Table of Contents
Nutrients, Volume 11, Issue 6 (June 2019) – 242 articles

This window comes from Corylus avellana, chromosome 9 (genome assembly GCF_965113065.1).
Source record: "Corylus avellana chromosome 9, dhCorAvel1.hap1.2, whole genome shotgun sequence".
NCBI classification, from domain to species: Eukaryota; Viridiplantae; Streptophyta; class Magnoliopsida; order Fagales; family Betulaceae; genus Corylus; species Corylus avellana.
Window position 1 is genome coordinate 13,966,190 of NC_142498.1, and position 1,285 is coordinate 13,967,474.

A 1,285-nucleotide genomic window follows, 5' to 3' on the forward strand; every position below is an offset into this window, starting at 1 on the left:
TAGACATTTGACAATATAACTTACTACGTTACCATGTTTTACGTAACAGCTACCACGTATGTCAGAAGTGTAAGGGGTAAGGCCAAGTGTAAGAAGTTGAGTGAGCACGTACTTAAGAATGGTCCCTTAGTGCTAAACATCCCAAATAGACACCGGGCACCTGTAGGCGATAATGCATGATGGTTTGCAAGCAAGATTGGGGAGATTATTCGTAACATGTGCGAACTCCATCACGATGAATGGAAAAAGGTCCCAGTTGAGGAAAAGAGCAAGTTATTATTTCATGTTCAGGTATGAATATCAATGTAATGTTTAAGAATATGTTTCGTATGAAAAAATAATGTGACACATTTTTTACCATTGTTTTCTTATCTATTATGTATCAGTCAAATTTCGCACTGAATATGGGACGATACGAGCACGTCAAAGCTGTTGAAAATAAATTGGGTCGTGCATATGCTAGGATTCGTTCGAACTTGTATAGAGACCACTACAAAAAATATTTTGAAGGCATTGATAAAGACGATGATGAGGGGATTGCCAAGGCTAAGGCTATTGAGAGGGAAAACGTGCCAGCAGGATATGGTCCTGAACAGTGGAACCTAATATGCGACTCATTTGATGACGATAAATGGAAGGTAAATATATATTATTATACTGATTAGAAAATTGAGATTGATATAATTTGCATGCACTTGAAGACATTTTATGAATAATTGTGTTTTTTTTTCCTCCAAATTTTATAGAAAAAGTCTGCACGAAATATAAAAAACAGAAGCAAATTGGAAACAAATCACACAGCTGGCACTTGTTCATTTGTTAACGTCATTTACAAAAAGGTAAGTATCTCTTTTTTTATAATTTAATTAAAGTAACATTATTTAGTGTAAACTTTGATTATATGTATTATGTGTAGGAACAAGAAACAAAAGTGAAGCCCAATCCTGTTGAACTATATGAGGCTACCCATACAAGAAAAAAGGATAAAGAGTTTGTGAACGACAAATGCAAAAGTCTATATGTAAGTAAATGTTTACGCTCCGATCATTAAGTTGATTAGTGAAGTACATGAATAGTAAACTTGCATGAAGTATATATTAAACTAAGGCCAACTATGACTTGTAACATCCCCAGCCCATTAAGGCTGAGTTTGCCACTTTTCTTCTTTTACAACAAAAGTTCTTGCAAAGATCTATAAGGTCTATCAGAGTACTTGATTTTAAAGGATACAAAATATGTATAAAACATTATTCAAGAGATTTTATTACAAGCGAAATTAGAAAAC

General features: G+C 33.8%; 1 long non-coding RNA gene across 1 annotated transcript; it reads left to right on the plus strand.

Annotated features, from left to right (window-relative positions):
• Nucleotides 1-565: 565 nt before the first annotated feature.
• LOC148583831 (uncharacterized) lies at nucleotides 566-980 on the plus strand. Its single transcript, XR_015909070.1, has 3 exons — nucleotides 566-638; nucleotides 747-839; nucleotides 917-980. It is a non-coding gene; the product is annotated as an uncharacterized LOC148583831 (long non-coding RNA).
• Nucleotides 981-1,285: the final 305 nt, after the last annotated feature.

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Cover Story (view full-size image) Over 20 years ago, the Harvard Nurses’ Health Study suggested women were at risk of type 2 diabetes [...] Read more. Over 20 years ago, the Harvard Nurses’ Health Study suggested women were at risk of type 2 diabetes if they ate a diet rich in high glycemic index (GI) carbohydrate foods. Since then, some inconsistent findings have made the subject controversial. In this thorough systematic review, more consistent results occur among studies using high quality dietary instruments. Across the range of diets eaten globally, including persons of European and East Asian ancestry, the relative risk appears almost 2-times higher for high versus low GI diets. Insufficient data was available for persons of African or South American descent. A high glycemic load (GL), the quality (GI) multiplied by the quantity of carbohydrate eaten, appears just as hazardous as GI. These risks may be higher in persons consuming little dietary fibre, while moderate alcohol consumption was associated with lower risk in males. View this paper